M. C. A. Hogarth (haikujaguar) wrote,

The Admonishments of Kherishdar: BURN-OUT

BURN-OUT
M.C.A. Hogarth

helun [ heh LOON ], (noun) — camaraderie, particularly among those in dangerous or difficult professions

      "You don't belong here," I said.
      Yes, I was so bad I was turning away students. And if he'd answered with defensiveness or anger...
      ...but he said, "I know."
      I scowled. "Why are you here, then?"
      "You're the only one who can teach me."
      "I'm not the only armsmaster in the city," I said.
      "No," he said. "But you're the best at what I need to know."
      "And what is that?" I asked, ears flattening.
      "Subduing the unarmed."
      I really didn't want to be responsible for training yet another Guardian... for sending another Ai-Naidari out to ward the streets, the borders, the frontiers. I was sick of seeing them die and too young to die myself. But the way he waited so patiently...
      "Fine," I growled. "Trial basis only."
      He inclined his head.
      So... we worked on it. He was ungainly in an unusual way: most youths tended toward too-long limbs; he put on bulk faster than he could coordinate. His body had a lot more momentum once it got going. It was a challenge. It interested me.
      I tried to teach him weapons, but he refused.
      "Guardians carry weapons," I pointed out.
      "I'm not here to become a Guardian."
      I arched a brow. "Priest?"
      "Perhaps," he said. "If I'm worthy."
      Which was a peculiar thing to say. Saresh's priesthood, the only one with a martial bent, didn't require arms training... so why the qualifier?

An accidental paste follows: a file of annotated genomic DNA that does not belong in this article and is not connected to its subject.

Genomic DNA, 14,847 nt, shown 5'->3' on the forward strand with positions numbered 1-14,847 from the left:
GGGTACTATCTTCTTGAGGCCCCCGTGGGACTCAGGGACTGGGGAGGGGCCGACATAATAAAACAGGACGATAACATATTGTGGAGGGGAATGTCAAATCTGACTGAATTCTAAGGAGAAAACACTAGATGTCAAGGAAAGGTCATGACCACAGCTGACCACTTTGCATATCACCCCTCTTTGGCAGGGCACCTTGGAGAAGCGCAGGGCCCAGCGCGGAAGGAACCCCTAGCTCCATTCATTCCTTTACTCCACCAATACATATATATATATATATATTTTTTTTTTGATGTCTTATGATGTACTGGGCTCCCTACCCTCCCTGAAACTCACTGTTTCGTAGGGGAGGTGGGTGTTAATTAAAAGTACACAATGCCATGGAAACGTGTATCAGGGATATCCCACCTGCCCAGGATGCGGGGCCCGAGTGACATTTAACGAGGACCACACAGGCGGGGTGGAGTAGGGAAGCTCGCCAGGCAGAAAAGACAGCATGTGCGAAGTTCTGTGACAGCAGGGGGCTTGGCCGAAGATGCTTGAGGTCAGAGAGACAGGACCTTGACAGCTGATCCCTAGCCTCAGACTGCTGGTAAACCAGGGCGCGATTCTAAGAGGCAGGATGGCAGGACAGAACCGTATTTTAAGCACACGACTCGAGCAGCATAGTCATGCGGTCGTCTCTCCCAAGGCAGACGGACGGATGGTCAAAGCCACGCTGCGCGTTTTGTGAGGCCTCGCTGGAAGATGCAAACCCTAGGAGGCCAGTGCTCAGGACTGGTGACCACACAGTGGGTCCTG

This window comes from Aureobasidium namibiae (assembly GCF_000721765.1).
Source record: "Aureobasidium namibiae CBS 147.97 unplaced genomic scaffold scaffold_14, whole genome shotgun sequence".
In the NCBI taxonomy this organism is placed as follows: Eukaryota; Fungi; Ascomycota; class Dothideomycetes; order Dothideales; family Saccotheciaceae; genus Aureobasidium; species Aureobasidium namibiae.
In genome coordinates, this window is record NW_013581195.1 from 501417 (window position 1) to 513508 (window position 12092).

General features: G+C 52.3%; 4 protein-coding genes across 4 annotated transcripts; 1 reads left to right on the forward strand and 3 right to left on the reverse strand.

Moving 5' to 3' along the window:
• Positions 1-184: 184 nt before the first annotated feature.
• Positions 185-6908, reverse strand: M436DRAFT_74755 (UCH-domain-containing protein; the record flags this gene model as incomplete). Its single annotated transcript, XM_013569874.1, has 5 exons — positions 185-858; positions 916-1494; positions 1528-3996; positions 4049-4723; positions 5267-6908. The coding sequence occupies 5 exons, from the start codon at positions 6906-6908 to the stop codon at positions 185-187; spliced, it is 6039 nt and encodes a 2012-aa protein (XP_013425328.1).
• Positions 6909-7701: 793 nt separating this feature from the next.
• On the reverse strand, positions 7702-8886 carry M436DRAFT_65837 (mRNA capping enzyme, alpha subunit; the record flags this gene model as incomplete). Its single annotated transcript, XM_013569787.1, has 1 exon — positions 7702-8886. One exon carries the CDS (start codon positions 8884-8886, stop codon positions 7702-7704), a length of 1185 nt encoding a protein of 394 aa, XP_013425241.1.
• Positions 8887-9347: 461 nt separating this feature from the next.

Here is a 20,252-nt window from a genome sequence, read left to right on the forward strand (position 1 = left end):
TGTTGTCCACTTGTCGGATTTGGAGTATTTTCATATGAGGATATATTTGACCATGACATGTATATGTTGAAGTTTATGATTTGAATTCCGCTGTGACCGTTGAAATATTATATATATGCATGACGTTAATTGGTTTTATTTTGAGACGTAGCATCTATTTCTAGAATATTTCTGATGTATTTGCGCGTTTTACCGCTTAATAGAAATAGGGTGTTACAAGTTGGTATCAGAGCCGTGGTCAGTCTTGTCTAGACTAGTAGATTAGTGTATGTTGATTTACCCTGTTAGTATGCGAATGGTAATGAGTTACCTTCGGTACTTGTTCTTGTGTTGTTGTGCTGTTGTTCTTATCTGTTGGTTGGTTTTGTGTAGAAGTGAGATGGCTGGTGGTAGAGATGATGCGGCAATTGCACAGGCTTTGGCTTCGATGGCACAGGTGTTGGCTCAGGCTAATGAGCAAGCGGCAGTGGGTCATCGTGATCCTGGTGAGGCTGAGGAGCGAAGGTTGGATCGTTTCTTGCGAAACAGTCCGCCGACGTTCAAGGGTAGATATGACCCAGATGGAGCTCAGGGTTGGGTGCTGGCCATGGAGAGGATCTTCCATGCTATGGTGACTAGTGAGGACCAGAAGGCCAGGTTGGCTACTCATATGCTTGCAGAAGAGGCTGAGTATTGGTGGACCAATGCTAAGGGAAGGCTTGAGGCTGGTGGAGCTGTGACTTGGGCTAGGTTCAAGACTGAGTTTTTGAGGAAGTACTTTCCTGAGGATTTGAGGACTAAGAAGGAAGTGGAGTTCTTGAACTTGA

A few months later when he mentioned a desire to train against other students I told a surprised Head of Household that I wanted some. The first few weeks with them were awkward, but after that... ahhhh.
      ...you know, I thought those were the best years I'd get. When he excused himself from practice and said he wouldn't be back for a few weeks, maybe longer, I thought: "Well, this is the end."
      And then I saw him doing the trial.
      I turned in my resignation, the boys demanded an explanation when they found out and that's how all six of us ended up at the shrine after the formal announcement. He was exhausted from the ordeal and confused by our visit, but he smiled to see us anyway.
      "You need Guardians," I said. "Every servant of Shame does, it's tradition."
      He paused. Then said, "Yes." And then, happier, "Yes. Come in."
      While the boys investigated their new living quarters, I said, "You were doing it to me, weren't you."
      "Master?" he murmured.
      "Just Vekken now," I said. "I'm right, aren't I. 'Subduing the unarmed.' " I guffawed.
      "You were the best at it."
      "Yes," I said. "But you wanted to see if you could rehabilitate me. One last test, eh? 'If I'm worthy.'" I grinned. "You're an arrogant pisser."
      "It worked, didn't it?" he said, eyes merry.
      "And you're reaping that harvest." I prodded him. "Get into the sauna or you're going to stiffen up. You've had a hard few weeks."
      I watched him go, proud of him. Proud of the boys. Insufferably pleased with myself.
      It's good to be back.


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The Admonishments of Kherishdar.
Tags: ai-naidar, excerpts, the admonishments of kherishdar
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